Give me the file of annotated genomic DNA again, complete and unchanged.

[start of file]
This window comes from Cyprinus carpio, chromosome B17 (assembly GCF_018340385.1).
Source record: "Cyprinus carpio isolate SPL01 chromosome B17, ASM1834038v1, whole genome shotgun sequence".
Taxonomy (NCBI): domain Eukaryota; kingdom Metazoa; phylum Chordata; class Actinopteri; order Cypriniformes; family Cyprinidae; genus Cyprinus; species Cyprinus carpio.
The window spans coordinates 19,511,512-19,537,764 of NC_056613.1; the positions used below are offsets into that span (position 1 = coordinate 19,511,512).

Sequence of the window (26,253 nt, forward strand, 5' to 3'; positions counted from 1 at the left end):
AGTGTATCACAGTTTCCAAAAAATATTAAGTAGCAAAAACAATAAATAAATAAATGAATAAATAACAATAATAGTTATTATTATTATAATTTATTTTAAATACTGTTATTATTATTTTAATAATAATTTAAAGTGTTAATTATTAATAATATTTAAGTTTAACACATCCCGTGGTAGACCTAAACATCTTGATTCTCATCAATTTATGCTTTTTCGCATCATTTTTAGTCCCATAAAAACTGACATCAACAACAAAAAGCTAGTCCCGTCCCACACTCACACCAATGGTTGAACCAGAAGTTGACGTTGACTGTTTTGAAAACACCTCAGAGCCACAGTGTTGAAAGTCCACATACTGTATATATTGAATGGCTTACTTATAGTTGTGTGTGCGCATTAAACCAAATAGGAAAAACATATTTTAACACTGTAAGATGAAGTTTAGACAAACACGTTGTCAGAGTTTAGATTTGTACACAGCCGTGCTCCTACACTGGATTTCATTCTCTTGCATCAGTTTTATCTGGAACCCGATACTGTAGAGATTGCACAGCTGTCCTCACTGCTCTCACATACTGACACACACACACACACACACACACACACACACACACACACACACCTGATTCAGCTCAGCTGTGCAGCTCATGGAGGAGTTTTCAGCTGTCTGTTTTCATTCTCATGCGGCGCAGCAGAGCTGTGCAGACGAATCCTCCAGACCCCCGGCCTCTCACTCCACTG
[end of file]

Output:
This window comes from Cyprinus carpio, chromosome B17 (assembly GCF_018340385.1).
Source record: "Cyprinus carpio isolate SPL01 chromosome B17, ASM1834038v1, whole genome shotgun sequence".
Taxonomy (NCBI): domain Eukaryota; kingdom Metazoa; phylum Chordata; class Actinopteri; order Cypriniformes; family Cyprinidae; genus Cyprinus; species Cyprinus carpio.
The window spans coordinates 19,511,512-19,537,764 of NC_056613.1; the positions used below are offsets into that span (position 1 = coordinate 19,511,512).

Sequence of the window (26,253 nt, forward strand, 5' to 3'; positions counted from 1 at the left end):
AGTGTATCACAGTTTCCAAAAAATATTAAGTAGCAAAAACAATAAATAAATAAATGAATAAATAACAATAATAGTTATTATTATTATAATTTATTTTAAATACTGTTATTATTATTTTAATAATAATTTAAAGTGTTAATTATTAATAATATTTAAGTTTAACACATCCCGTGGTAGACCTAAACATCTTGATTCTCATCAATTTATGCTTTTTCGCATCATTTTTAGTCCCATAAAAACTGACATCAACAACAAAAAGCTAGTCCCGTCCCACACTCACACCAATGGTTGAACCAGAAGTTGACGTTGACTGTTTTGAAAACACCTCAGAGCCACAGTGTTGAAAGTCCACATACTGTATATATTGAATGGCTTACTTATAGTTGTGTGTGCGCATTAAACCAAATAGGAAAAACATATTTTAACACTGTAAGATGAAGTTTAGACAAACACGTTGTCAGAGTTTAGATTTGTACACAGCCGTGCTCCTACACTGGATTTCATTCTCTTGCATCAGTTTTATCTGGAACCCGATACTGTAGAGATTGCACAGCTGTCCTCACTGCTCTCACATACTGACACACACACACACACACACACACACACACACACACACACACACCTGATTCAGCTCAGCTGTGCAGCTCATGGAGGAGTTTTCAGCTGTCTGTTTTCATTCTCATGCGGCGCAGCAGAGCTGTGCAGACGAATCCTCCAGACCCCCGGCCTCTCACTCCACTG